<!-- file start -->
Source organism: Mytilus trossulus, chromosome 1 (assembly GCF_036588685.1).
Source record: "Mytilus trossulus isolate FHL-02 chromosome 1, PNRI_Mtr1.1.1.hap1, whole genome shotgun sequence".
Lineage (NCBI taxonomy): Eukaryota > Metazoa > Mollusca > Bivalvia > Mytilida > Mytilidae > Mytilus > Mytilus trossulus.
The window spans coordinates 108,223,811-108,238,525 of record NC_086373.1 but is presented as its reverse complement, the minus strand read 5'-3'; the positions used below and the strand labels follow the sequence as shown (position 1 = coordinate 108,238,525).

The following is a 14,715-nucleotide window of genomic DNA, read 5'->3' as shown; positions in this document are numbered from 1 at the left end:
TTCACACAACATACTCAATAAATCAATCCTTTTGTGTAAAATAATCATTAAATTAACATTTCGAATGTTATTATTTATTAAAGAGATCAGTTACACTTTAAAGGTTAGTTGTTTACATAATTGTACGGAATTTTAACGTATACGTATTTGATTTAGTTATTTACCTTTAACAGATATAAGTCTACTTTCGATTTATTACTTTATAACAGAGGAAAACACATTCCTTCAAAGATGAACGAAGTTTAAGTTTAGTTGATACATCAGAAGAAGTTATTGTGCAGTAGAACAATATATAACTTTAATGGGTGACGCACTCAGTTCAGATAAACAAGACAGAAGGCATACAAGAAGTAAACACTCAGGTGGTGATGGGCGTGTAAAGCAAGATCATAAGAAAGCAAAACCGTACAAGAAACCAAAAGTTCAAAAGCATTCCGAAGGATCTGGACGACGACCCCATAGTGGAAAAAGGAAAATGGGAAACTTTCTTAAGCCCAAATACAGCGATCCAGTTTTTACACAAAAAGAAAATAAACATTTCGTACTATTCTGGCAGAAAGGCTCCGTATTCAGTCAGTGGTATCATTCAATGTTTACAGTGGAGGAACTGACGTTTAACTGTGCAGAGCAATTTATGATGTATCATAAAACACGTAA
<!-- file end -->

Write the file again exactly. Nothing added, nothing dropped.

Source organism: Mytilus trossulus, chromosome 1 (assembly GCF_036588685.1).
Source record: "Mytilus trossulus isolate FHL-02 chromosome 1, PNRI_Mtr1.1.1.hap1, whole genome shotgun sequence".
Lineage (NCBI taxonomy): Eukaryota > Metazoa > Mollusca > Bivalvia > Mytilida > Mytilidae > Mytilus > Mytilus trossulus.
The window spans coordinates 108,223,811-108,238,525 of record NC_086373.1 but is presented as its reverse complement, the minus strand read 5'-3'; the positions used below and the strand labels follow the sequence as shown (position 1 = coordinate 108,238,525).

The following is a 14,715-nucleotide window of genomic DNA, read 5'->3' as shown; positions in this document are numbered from 1 at the left end:
TTCACACAACATACTCAATAAATCAATCCTTTTGTGTAAAATAATCATTAAATTAACATTTCGAATGTTATTATTTATTAAAGAGATCAGTTACACTTTAAAGGTTAGTTGTTTACATAATTGTACGGAATTTTAACGTATACGTATTTGATTTAGTTATTTACCTTTAACAGATATAAGTCTACTTTCGATTTATTACTTTATAACAGAGGAAAACACATTCCTTCAAAGATGAACGAAGTTTAAGTTTAGTTGATACATCAGAAGAAGTTATTGTGCAGTAGAACAATATATAACTTTAATGGGTGACGCACTCAGTTCAGATAAACAAGACAGAAGGCATACAAGAAGTAAACACTCAGGTGGTGATGGGCGTGTAAAGCAAGATCATAAGAAAGCAAAACCGTACAAGAAACCAAAAGTTCAAAAGCATTCCGAAGGATCTGGACGACGACCCCATAGTGGAAAAAGGAAAATGGGAAACTTTCTTAAGCCCAAATACAGCGATCCAGTTTTTACACAAAAAGAAAATAAACATTTCGTACTATTCTGGCAGAAAGGCTCCGTATTCAGTCAGTGGTATCATTCAATGTTTACAGTGGAGGAACTGACGTTTAACTGTGCAGAGCAATTTATGATGTATCATAAAACACGTAA